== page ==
As it preps for what it calls “a major release” later this year, Mozilla (News - Alert) is mulling how to build the next generation of Firefox, its HTML5-ready Web browser. The answers to that question include making it more, well, Web-based, by stripping out legacy code and adding more cutting-edge features.
It may be counterintuitive, but Firefox is actually built on an aging technology called XML User Interface Language (XUL). In a post on Mozilla's Firefox-dev mailing list, Firefox director of engineering, Dave Camp, noted that as a legacy technology with no update in sight, it lags behind the needs of the modern Web and attracts very little developer interest. As a result, it leads to performance declines and increased complexity—and it will soon be written out of Firefox entirely.
“Back in the early Mozilla days, XUL was our attempt to fill the gaps HTML had for building large-scale Web applications,” Camp said. “Over time, the Web - and app development for the Web - has evolved its own set of standards and technologies; we should follow it.”
As it moves away from XUL, one of the goals is to increase service agility, shortening the amount of time it takes to develop and roll out new features and security patches.
“The industry has continually evolved how it deploys code to users, and today it isn’t done on an 18-week cycle,” Camp said. “We think there are big wins to be had in shortening the time that new features reaches users. Critical fixes should ship to users in minutes, not days.”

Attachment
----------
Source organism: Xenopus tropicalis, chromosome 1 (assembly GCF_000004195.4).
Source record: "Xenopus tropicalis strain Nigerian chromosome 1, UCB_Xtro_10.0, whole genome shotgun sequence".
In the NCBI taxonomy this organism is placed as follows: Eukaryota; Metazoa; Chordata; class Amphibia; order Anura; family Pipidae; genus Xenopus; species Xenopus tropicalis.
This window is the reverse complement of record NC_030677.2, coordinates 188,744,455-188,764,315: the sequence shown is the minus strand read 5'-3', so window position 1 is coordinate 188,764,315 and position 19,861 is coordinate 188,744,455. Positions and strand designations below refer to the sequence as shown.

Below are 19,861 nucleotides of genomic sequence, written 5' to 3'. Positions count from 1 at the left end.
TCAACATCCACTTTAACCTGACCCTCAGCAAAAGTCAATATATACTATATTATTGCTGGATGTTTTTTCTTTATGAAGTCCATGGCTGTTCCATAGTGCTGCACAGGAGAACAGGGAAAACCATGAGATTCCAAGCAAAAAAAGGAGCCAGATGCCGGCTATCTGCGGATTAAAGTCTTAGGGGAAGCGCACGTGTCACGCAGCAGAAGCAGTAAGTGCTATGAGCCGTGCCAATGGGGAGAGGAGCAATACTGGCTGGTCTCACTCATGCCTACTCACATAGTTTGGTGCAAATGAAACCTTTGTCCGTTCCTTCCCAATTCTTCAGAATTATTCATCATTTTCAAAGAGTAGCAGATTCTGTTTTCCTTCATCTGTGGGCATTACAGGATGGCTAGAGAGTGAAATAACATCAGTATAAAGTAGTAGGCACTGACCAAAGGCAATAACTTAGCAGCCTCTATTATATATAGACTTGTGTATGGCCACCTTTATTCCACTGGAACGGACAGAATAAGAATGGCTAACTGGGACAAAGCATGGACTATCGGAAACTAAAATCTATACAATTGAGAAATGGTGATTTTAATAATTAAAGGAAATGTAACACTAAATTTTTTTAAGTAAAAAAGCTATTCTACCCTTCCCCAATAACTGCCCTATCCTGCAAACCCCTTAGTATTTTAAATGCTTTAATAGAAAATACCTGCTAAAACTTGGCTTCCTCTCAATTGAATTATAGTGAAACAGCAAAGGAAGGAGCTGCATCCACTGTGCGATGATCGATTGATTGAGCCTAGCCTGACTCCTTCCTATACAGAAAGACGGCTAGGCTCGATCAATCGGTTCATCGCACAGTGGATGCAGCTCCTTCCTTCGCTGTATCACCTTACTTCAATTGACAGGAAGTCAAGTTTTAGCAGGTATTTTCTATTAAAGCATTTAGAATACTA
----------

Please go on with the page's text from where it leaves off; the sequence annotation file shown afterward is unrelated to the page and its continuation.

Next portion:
The company also reiterated Firefox’ commitment to open technologies, name-checking Firefox Hello, the WebRTC in-browser video chat tool that was made in partnership with Telefonica (News - Alert). “We continue to pioneer open standards including WebVR, WebGL and WebRTC to advance the Web as the development platform,” it said in a separate posting.
While it works on modernizing its code, Mozilla said that it is also working on a number of upgrade plans for the browser, including delivering it to new platforms, such as iOS and Windows 10, “where we will provide an independent and high-performing alternative to the stock browser.” Firefox’ focus will continue to be on rich Web experiences like HTML5 video playback and game performance, and it’s also experimenting with improvements to private browsing—a hot topic in the post-Edward Snowden era.
"There's a huge body of shared wisdom about how to build applications on the Web," Camp said. "It's time to go back and examine how we can bring that wisdom back into Firefox."